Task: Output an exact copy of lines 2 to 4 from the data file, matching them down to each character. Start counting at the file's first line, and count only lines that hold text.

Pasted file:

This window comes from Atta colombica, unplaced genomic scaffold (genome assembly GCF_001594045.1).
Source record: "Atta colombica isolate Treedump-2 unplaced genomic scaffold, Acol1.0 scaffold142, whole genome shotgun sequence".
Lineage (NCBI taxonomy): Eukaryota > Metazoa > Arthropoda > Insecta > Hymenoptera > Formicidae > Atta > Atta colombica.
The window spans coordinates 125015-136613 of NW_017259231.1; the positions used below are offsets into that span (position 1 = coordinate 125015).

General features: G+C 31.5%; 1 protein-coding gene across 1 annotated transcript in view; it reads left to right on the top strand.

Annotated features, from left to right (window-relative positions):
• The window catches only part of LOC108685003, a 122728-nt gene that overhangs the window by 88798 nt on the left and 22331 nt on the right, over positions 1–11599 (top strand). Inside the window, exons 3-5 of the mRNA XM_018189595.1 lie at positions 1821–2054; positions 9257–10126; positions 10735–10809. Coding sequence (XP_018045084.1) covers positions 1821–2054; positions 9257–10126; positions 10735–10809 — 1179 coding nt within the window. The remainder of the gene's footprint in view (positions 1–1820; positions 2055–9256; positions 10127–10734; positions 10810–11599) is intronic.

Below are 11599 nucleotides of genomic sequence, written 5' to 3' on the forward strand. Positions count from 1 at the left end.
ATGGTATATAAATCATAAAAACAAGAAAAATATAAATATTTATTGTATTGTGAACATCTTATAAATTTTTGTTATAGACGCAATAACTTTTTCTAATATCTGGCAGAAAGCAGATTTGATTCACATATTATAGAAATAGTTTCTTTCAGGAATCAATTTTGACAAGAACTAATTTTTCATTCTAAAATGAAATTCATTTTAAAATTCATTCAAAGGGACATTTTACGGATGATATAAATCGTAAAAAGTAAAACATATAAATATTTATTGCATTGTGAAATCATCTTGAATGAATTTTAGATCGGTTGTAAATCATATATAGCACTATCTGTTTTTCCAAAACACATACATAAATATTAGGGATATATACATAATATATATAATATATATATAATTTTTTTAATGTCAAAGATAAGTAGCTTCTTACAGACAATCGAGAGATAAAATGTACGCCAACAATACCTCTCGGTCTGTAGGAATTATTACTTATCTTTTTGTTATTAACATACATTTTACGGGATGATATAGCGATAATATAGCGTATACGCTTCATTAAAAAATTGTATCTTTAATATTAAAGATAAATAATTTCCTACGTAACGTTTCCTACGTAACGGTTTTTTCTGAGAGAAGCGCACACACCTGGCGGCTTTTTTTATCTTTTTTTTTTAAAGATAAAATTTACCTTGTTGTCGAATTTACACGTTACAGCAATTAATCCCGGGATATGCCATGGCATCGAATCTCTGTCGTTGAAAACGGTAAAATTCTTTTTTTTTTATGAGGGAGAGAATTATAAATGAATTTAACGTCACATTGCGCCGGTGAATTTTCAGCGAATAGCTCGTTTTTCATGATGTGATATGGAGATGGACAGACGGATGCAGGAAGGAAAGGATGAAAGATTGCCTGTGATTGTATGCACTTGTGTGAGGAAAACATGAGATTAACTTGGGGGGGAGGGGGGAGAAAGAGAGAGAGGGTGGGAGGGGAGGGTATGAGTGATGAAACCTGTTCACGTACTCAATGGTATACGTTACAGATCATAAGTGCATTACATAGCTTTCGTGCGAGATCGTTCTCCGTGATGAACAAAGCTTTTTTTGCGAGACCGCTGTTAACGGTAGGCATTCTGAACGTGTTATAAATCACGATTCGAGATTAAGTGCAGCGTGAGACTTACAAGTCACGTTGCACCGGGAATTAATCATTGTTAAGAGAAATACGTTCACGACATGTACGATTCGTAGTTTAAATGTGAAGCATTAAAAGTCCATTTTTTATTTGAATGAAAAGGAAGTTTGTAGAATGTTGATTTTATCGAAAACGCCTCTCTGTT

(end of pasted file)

Source record: "Atta colombica isolate Treedump-2 unplaced genomic scaffold, Acol1.0 scaffold142, whole genome shotgun sequence".
Lineage (NCBI taxonomy): Eukaryota > Metazoa > Arthropoda > Insecta > Hymenoptera > Formicidae > Atta > Atta colombica.
The window spans coordinates 125015-136613 of NW_017259231.1; the positions used below are offsets into that span (position 1 = coordinate 125015).